Zmuda, Allison and Violet Harada.  Librarians as Learning Specialists: Meeting the Learning Imperative for the 21st Century.  Westport, CT: Libraries Unlimited, 2008. 128 pp. 40.00 USD. ISBN-10: 1-59158-679-8; ISBN-13: 978-1-59158-679-1.

As we enter the 21st century, library media specialists (or, as we refer to them in Canada, teacher-librarians) find themselves in challenging circumstances affected by budgetary cuts, shrinking collections and staff re-assignments. In Librarians as Learning Specialists: Meeting the Learning Imperative for the 21st Century, Zmuda and Harada provide these professionals with the tools needed to defend the important role of the school library and its staff in student learning. Other members of the education community, including administrators, classroom teachers and curriculum consultants, may also find much of the content of this work pertinent. In a little over one hundred densely packed pages, it addresses topics that are relevant to all educators: effective leadership, goal setting, lesson design and learning assessment.

The book’s organization fits well with how a practitioner might use it. The text is divided into four chapters, each covering a broad theme: the school mission statement, the role of a library media specialist, instructional design, and finally, assessment. Each chapter is then further divided into sections that tackle different aspects of the theme: its significance, predictable problems, collaboration challenges and implications for the library media specialist. A fifth and final chapter, “Looking to the Future,” deals with the central role school library specialists play in helping students navigate today’s digital media landscape.

To allow for further expediency in navigating the book and locating the part that answers a practitioner’s immediate question, the table of contents provides extensive detail about the topics covered in each of the four sections within a chapter. In fact, the table of contents lists the contents of the book down to the single page. Furthermore, an index provides entry points into the text by both topic and cited author.

In the central narrative, as Zmuda and Harada address obstacles faced by education professionals, they consistently demonstrate their understanding of both the practical constraints faced by library media specialists and the needs and priorities of school and board level administrators. They do not shy away from questioning long-standing assumptions and practices and providing alternatives that are more in-line with contemporary theories of learning. They dismiss, for example, the practice of requiring students to “collect information or resources in the library media centre and then leave” (p. 40), calling it “bad business” which does not result in any meaningful learning for the students.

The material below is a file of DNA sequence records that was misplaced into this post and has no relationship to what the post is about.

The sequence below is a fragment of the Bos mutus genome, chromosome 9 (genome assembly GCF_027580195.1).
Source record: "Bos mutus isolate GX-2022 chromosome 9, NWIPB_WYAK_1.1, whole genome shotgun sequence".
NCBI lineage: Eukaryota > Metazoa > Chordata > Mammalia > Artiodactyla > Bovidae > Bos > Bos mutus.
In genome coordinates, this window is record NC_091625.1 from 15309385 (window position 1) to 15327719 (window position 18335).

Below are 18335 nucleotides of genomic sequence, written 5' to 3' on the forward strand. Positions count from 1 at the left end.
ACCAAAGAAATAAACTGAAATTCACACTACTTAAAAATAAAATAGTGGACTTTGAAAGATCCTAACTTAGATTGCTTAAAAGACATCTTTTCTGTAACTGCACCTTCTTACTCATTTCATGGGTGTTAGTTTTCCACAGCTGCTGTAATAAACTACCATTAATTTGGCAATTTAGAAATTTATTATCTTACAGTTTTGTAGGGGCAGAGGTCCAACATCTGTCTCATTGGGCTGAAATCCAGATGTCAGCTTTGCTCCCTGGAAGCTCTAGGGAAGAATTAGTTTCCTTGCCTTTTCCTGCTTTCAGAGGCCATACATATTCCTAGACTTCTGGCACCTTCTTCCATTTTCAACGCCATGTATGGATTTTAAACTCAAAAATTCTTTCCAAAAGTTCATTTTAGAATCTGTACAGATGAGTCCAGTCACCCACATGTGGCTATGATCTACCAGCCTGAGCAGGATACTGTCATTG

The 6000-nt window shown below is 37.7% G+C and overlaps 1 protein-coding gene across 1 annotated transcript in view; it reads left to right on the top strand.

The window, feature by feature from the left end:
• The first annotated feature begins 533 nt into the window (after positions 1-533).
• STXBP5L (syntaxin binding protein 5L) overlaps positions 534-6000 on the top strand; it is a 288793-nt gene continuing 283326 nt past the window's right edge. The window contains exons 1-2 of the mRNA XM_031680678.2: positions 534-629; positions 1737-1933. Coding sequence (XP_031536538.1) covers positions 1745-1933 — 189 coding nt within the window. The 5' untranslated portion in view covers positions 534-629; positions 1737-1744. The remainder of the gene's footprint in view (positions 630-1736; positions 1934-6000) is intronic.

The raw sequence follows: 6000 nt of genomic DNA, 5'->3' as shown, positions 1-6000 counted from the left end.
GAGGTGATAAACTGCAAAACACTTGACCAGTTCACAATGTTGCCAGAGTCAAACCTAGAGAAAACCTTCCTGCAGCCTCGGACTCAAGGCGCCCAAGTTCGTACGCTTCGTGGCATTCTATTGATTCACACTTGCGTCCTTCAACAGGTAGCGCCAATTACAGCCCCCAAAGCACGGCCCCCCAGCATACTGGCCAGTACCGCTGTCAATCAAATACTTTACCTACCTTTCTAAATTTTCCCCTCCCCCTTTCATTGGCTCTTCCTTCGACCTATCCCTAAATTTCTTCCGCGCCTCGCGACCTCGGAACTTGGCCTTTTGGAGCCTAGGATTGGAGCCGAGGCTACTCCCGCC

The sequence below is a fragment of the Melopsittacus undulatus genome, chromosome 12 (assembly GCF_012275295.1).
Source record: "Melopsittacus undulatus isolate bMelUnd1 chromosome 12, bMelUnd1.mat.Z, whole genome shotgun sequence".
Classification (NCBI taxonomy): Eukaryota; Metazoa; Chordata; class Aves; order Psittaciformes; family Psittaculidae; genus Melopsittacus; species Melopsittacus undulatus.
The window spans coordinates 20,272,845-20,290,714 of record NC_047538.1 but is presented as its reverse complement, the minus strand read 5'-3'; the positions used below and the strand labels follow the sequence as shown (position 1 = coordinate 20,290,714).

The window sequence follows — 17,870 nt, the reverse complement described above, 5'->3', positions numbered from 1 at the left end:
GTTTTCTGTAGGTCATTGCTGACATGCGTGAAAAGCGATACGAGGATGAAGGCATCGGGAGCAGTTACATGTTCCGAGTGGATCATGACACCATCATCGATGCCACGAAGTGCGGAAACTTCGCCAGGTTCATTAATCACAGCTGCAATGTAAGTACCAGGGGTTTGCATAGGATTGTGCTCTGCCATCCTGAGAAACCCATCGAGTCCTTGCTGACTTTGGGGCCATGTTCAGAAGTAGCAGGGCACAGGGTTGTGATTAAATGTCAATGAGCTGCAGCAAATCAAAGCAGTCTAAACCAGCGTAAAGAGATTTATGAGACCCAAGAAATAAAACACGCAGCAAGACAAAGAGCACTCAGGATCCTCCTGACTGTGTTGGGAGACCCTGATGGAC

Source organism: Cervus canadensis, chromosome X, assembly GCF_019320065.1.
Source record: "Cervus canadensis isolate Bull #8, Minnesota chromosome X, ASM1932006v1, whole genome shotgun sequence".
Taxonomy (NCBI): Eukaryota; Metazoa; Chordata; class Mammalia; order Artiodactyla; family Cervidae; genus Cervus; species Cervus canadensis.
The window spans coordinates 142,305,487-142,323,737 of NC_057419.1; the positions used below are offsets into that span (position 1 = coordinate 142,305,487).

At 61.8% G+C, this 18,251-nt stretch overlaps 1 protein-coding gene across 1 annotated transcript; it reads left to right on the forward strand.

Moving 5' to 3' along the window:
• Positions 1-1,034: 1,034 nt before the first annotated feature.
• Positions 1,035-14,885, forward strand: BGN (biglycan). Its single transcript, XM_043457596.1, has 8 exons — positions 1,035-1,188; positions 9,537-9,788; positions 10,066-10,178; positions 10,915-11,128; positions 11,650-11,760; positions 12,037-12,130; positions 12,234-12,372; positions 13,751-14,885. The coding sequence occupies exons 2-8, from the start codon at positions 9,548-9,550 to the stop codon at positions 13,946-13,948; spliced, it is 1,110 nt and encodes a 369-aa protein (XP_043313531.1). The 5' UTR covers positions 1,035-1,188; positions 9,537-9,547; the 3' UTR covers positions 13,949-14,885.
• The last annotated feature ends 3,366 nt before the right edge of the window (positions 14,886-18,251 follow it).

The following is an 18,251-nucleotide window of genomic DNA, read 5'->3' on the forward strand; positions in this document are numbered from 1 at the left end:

Zmuda and Harada’s extensive research, which is reflected in the list of references that closes each chapter, is a real strength of this text. In doing their research, the authors looked beyond the literature in education and library science; rather, the research spans related fields like psychology, history and information technology. This research enables Zmuda and Harada to introduce examples of the kinds of thoughtful policy and planning documents they feel are needed in schools. For example, in Chapter 2, which deals with the professional duties of the library media specialist, the authors include figure 2.1, a document from the Calgary Board of Education detailing the duties and responsibilities of teacher-librarians (p. 28). In Chapter 4, several exemplary assessment instruments created by teachers and librarians are similarly included.

An additional strength of this book is the extensive experience both authors have with the subject matter. Zmuda, a seasoned curriculum and instruction development consultant, has four other books to her name. Harada, a professor of library and information science, is also well published and able to draw upon her own experiences working as a library media specialist. Finally, the tremendous effort the authors (and editors) took to organize the content thematically, and to enforce a uniform structure on all chapters, results in a text that is easy to navigate and refer to in one’s daily professional practice.

Although geared primarily toward library media specialists practicing in the U.S., with references to standards developed by the American Association of School Librarians and the Association for Educational Communications and Technology (p. 86) and best practice examples from American schools, this book should not be dismissed by school library staff in Canada. It contains valuable advice that can enhance the practice of any library professional working to support learning in a school environment.

Klara Maidenberg, Virtual Reference Services Librarian,, OCUL Scholars Portal, University of Toronto, Toronto, Ontario.

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Partnership: the Canadian Journal of Library and Information Practice and Research (ISSN: 1911-9593)